SUNBURY — Columbus pediatric neuropsychologist Dr. Steven Guy spoke recently about “effective interventions for students struggling with executive/regulatory functioning” at the Big Walnut Student Services Collaborative.
“It’s execution and regulation of attention,” Guy said of the term executive functioning. “These kids have higher potential than they’re demonstrating, but they’re not executing that level. They are inconsistent.”
Another way of putting executive functioning is “those interrelated skills necessary for purposeful, goal-directed activity” on an independent basis. “It is a lot of different things,” Guy said, such as “working memory,” “cognitive flexibility,” “emotional control,” along with behavioral, organizational and planning functions that are based in the frontal system and frontal lobe of the human brain, specifically the prefrontal cortex.
There can be problems with initiating and sustaining tasks and routines, organization, planning, and dealing with change.
He likened proper executive functioning to being the conductor of an orchestra — independent, reliable and goal directed. In the classroom, it equates to being “the single best predictor of school readiness” as well as “social, psychological and behavioral domains” in the real world, he said.
To some extent, we all have issues with executive functioning, Guy said, comparing life to a game of whack-a-mole or spinning several plates at once.
He added a fictional example of someone with executive functioning issues is the Peanuts character Pigpen, who had cleaned himself up for the school photo, but went back to being messy once the photo was taken. Guy said it can also take the form of the student who shores up their grades in one class, at the expense of the other courses. They are being told to try harder, when they should be working smarter not harder, he said.
Guy calls himself a learning doctor who tests young people when they come to his office.
“One of the best things I get to do as a psychologist is tell kids how smart they are,” Guy said. “There’s lots of different ways to be smart.”
Interventions were needed for behavioral control, cognitive control and emotional control, he said.
The general principles of executive functioning intervention consist of teaching goal directed problem-solving within everyday meaningful routines, having real-world relevance and application, using key people as models and coaches, Guy said. Supported study halls and continuing the Head Start program are other forms of intervention. Allowing them to access calculators, productivity apps, dictation software, seat placement and even egg timers (to avoid lengthy, monotonous tasks) can improve their efficiency, he added.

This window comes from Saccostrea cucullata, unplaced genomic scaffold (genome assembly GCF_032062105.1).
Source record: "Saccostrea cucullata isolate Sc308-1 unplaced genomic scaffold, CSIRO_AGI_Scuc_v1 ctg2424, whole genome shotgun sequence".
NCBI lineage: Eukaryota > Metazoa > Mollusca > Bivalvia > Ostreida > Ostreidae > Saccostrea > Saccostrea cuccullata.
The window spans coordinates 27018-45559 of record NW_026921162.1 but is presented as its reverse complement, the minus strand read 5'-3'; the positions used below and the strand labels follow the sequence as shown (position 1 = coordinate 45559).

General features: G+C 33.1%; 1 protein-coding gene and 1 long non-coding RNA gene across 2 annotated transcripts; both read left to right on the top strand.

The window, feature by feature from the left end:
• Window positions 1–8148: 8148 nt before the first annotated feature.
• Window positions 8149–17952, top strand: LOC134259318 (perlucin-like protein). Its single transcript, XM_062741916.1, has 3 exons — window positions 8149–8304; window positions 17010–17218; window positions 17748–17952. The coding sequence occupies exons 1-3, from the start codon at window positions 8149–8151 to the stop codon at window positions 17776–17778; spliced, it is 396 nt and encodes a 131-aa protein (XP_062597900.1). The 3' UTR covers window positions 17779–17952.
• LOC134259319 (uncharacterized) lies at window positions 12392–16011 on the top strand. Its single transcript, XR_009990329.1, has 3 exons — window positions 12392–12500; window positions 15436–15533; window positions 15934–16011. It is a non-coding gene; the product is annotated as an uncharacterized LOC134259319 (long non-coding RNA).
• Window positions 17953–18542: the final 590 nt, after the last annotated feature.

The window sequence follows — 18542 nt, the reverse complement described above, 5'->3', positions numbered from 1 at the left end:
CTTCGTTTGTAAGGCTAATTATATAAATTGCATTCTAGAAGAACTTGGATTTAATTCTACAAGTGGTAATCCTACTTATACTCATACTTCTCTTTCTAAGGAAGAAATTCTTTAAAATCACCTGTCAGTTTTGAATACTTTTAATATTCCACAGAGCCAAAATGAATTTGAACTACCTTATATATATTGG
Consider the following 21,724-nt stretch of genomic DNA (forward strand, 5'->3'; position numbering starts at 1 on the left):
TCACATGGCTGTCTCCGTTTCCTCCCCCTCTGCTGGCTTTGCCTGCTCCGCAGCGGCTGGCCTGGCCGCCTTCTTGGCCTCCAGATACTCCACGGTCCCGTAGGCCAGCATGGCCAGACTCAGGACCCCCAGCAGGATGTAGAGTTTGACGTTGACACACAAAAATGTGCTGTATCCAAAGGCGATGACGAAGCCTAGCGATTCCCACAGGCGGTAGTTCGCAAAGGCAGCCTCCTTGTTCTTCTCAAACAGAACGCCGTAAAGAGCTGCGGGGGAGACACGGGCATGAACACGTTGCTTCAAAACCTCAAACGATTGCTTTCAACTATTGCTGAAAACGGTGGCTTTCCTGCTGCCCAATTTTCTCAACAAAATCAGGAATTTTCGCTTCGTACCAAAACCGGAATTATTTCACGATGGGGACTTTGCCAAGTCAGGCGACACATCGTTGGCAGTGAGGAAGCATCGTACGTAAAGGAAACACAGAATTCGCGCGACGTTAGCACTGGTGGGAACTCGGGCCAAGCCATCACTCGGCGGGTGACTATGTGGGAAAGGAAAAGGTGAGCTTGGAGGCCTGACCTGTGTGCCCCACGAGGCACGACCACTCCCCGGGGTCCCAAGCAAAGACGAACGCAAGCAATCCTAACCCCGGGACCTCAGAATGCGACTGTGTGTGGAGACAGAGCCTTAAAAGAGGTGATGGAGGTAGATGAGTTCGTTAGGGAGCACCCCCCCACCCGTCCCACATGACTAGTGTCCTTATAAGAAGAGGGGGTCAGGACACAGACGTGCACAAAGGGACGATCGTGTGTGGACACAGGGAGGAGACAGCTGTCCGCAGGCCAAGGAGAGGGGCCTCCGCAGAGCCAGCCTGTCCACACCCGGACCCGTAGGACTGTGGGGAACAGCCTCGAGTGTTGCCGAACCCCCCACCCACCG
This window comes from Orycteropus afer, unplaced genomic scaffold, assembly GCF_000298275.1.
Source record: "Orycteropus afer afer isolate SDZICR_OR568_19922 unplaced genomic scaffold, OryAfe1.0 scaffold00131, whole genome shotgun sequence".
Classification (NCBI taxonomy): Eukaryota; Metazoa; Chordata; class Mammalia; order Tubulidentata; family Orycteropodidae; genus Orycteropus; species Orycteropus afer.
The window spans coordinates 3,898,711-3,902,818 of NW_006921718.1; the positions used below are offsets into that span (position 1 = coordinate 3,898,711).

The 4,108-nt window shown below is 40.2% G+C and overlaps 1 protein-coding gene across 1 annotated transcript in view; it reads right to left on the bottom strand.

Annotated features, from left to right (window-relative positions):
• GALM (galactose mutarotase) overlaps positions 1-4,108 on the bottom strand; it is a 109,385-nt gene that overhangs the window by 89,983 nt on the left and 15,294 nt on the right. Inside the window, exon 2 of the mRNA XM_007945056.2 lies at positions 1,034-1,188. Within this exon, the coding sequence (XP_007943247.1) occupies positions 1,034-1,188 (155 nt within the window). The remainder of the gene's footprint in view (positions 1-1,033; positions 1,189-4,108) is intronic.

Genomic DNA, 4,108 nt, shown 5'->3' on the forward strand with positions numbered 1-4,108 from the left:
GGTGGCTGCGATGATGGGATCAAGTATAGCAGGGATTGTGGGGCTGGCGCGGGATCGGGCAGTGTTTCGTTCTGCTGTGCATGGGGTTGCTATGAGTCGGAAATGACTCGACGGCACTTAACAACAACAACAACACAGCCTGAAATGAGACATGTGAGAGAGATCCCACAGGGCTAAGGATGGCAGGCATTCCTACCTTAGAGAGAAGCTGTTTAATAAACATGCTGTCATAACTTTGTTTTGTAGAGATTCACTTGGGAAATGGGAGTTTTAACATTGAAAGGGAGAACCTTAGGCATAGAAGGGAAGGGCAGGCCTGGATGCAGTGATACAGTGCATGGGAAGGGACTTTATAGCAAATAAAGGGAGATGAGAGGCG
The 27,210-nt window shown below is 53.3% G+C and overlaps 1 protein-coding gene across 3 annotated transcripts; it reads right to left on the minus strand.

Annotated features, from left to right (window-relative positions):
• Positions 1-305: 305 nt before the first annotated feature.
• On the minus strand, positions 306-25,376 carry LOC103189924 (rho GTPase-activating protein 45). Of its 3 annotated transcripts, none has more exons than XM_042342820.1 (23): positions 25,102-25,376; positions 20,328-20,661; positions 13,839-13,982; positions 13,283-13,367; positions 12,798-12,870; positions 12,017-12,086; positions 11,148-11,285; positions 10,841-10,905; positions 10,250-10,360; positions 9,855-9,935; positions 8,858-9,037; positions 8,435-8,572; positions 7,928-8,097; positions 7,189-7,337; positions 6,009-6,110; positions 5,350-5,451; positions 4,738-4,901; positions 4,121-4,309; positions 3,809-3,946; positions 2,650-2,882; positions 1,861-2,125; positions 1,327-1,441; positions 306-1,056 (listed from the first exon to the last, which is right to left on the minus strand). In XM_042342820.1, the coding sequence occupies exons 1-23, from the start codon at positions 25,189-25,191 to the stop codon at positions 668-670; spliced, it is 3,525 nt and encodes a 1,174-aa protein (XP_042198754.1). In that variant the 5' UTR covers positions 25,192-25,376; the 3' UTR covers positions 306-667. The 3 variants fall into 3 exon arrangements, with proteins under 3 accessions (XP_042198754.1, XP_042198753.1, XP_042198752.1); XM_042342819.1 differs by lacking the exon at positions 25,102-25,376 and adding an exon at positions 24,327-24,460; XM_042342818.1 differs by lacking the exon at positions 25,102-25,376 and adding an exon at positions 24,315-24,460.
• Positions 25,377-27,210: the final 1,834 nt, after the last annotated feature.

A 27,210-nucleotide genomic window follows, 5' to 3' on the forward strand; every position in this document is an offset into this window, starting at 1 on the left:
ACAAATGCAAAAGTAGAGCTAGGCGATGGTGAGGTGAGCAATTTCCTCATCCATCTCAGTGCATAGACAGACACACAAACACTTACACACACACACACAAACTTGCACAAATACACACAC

“Just helping a kid manage their things reduces stress,” Guy said. It’s important to keep things positive and to let the student know this is a correctable condition like any other learning disability. “We’re not changing the content … we’re just helping them (be more effective). … Teachers can make the biggest difference in the world in a child’s perspective about themselves.”
Another part is teaching how the brain works, as well as brain health through exercise, meditation/mindfulness, nutrition and sleep. “Medicine is never the only answer,” he said. “The medicine helps you pay attention and to be less impulsive and regulate your emotions.”
Other tools include the “Smart but Scattered” book series, the “Unstuck & On Target!” method and using a “Goal-Plan-Do-Review” worksheet. “You’re much more likely to achieve a goal if you write it down,” Guy said.
In response to an audience question, Guy recommended reading nightly to youngsters diagnosed with dyslexia to get them interested in reading.
Ross Linscott, director of student services for the Big Walnut Local School District, introduced Guy before his 95-minute talk and said a mixture of families and staff members attended the Feb. 22 event, which can be seen on YouTube.
The BW Student Services Collaborative is described as “a family and district support group for families of students with IEPs and 504 plans.”
IEP is an acronym for Individualized Education Program for special education students. The 504 plan refers to section 504 of the Rehabilitation Act of 1973, which prevents discrimination of and provides equal educational access to, those students with disabilities or medical conditions.
Assistant Editor Gary Budzak covers the eastern half of Delaware County and surrounding areas. He may be reached at [email protected]